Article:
FAA probes suspect titanium supply used in Airbus, Boeing jets

Boeing 737 production in Seattle. Stock image.

The Federal Aviation Administration is investigating how titanium with potentially falsified records made its way from an obscure Chinese producer onto commercial jets manufactured by Airbus SE and Boeing Co.

The titanium was used in parts made by suppliers including Spirit AeroSystems Holdings Inc., which said in a statement that the material entered the supply chain through documents that had been counterfeited.

“When this was identified, all suspect parts were quarantined and removed from Spirit production,” said Joe Buccino, a spokesperson for Spirit. “More than 1,000 tests have been completed to confirm the mechanical and metallurgical properties of the affected material to ensure continued airworthiness.”

The industry has long been trying to get a handle on unauthorized parts entering the aviation supply chain. Last year, Bloomberg News uncovered a scandal surrounding a little-known UK company that had sold fake aircraft parts with false documentation that were fitted onto jetliners around the world.

The New York Times reported on the titanium investigation earlier on Friday. The suspect titanium was used in parts made for Boeing’s 737 Max and 787 Dreamliner jets, as well as the Airbus A220 model manufactured between 2019 and 2023, the Times reported, citing people familiar with the matter.

According to the report, the issue originated with a batch of the metal from a Chinese producer. After the titanium spread to aerospace suppliers, some noticed that certificates that came with the metal looked falsified, the New York Times said.

The FAA said in a statement that Boeing voluntarily disclosed that it had procured material through a distributor who may have provided falsified or incorrect records. The regulator said it’s “investigating the scope and impact of the issue.”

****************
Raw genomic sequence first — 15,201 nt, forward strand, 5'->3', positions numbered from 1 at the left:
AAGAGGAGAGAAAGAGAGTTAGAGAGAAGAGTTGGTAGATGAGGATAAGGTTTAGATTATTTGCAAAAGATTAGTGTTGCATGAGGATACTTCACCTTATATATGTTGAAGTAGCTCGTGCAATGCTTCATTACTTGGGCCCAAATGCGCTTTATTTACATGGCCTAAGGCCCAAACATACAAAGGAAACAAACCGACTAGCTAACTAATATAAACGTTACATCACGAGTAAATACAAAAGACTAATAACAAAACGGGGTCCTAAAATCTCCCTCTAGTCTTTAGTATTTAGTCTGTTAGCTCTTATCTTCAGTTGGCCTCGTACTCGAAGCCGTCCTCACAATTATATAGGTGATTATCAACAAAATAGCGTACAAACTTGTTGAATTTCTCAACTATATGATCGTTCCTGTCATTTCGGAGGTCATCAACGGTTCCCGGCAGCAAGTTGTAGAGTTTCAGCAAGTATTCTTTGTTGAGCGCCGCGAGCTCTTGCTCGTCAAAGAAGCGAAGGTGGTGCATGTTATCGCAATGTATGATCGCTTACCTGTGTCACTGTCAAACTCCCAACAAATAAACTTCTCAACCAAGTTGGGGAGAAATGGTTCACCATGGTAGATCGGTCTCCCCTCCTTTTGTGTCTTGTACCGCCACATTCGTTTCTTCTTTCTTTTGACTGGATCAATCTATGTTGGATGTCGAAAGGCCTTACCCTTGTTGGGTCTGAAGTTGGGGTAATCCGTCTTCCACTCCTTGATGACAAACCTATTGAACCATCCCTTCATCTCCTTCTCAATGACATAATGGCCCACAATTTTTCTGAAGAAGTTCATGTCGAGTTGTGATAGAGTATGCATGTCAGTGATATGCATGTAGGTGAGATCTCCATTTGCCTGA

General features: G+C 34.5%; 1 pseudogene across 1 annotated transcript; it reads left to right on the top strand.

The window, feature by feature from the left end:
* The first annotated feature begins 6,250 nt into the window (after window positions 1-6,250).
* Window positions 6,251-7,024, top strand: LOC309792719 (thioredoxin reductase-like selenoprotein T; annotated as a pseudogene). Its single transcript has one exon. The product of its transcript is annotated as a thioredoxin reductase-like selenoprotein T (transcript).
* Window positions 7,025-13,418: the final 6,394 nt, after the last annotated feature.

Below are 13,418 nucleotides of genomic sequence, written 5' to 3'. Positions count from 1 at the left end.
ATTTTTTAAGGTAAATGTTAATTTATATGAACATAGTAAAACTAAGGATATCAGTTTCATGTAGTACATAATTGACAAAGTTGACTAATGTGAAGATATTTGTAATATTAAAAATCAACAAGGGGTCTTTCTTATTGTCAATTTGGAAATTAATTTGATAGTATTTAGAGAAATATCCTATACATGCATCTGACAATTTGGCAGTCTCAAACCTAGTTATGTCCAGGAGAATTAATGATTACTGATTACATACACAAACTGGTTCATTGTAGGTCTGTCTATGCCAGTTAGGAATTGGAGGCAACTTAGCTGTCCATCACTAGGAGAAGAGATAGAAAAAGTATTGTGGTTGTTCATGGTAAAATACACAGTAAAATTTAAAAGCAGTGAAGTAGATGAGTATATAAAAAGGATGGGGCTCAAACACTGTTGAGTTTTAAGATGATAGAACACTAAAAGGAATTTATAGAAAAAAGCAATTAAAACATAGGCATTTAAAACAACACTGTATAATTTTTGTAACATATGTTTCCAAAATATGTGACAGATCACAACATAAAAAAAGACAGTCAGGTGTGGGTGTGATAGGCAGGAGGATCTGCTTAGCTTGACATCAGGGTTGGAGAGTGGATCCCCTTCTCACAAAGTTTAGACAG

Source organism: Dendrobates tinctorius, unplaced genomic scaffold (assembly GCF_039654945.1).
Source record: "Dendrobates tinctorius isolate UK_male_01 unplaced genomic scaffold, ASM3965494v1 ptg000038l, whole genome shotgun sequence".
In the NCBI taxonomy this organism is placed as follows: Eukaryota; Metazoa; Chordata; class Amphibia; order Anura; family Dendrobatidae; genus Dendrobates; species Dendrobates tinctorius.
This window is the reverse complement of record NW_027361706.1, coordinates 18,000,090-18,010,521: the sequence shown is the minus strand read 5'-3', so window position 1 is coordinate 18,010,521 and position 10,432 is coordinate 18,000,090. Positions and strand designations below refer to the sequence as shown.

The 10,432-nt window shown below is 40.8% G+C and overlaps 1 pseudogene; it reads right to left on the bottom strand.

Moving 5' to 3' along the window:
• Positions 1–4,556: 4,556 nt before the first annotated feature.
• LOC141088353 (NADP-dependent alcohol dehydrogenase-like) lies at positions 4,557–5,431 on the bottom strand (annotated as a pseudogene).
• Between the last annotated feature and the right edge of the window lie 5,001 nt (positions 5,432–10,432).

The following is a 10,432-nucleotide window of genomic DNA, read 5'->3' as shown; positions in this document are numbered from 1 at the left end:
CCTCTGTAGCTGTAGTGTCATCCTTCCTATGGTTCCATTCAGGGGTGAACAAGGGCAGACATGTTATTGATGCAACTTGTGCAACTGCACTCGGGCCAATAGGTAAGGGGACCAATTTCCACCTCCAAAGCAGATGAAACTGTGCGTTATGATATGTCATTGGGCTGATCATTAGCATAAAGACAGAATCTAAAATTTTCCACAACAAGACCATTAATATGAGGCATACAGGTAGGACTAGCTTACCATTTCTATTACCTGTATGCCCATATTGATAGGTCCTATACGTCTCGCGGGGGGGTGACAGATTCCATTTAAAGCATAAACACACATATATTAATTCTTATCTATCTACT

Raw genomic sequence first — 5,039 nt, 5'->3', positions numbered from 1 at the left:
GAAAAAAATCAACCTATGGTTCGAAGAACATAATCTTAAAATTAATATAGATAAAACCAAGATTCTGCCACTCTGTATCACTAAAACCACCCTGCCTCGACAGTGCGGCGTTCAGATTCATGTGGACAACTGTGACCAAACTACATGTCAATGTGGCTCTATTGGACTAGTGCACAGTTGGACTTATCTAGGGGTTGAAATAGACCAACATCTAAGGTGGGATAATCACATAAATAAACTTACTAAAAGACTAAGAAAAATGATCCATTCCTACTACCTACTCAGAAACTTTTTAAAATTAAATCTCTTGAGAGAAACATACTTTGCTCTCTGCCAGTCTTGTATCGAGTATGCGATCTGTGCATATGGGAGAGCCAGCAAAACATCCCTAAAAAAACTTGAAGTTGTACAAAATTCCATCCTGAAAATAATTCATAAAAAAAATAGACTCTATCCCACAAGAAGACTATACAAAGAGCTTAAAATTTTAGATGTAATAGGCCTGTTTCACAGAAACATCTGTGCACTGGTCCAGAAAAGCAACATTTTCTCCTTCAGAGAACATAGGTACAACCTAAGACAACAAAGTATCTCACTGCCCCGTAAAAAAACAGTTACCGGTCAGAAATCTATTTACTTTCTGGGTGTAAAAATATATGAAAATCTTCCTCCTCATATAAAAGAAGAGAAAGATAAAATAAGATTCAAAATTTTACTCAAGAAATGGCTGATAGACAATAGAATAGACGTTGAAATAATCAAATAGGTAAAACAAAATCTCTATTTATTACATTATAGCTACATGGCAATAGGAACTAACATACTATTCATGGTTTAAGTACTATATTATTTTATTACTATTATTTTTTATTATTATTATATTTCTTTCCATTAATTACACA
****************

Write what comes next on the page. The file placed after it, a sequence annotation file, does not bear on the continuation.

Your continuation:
The European Union Aviation Safety Agency said it is also conducting an investigation after being informed of an issue tracing titanium materials through its partner aviation authority in Italy. The agency has no evidence that the issue poses a safety risk to the fleet, it said.

EASA “will investigate further the root cause of the document traceability issue and continues to monitor closely any new developments that could lead to a potential unsafe condition in the fleet,” EASA spokesperson Janet Northcote said in the statement.

Boeing said it’s removing any affected parts on airplanes prior to delivery and that its in-service fleet can continue to fly safely.

“This industry-wide issue affects some shipments of titanium received by a limited set of suppliers, and tests performed to date have indicated that the correct titanium alloy was used,” the company said in a statement.

An Airbus spokesman said the company was aware of the situation and numerous tests performed on parts coming from the same source of supply had shown that the A220’s airworthiness remains intact.

Every component and part used by the aviation industry relies on verified provenance to ensure aircraft safety and structural integrity. The Times report said that the titanium in question was supplied by an unnamed Chinese supplier using documentation forged to show it had originated from a reputed Chinese supplier called Baoji Titanium Industry.

The Aviation Supply Chain Integrity Coalition, which includes representatives from Boeing and Airbus and was formed in response to the 2023 scandal, has been studying how to prevent unauthorized parts from entering the aviation supply chain. The coalition’s co-chair John Porcari said at a conference in Washington this week that the group had completed the research phase for a report it plans to release this fall that will contain recommendations for addressing the problem.

A spokesperson for the coalition said the group’s initial focus is on the propulsion supply chain but that the recommendations in the upcoming report could be used across the aviation industry.

(By Siddharth Philip and Allyson Versprille)


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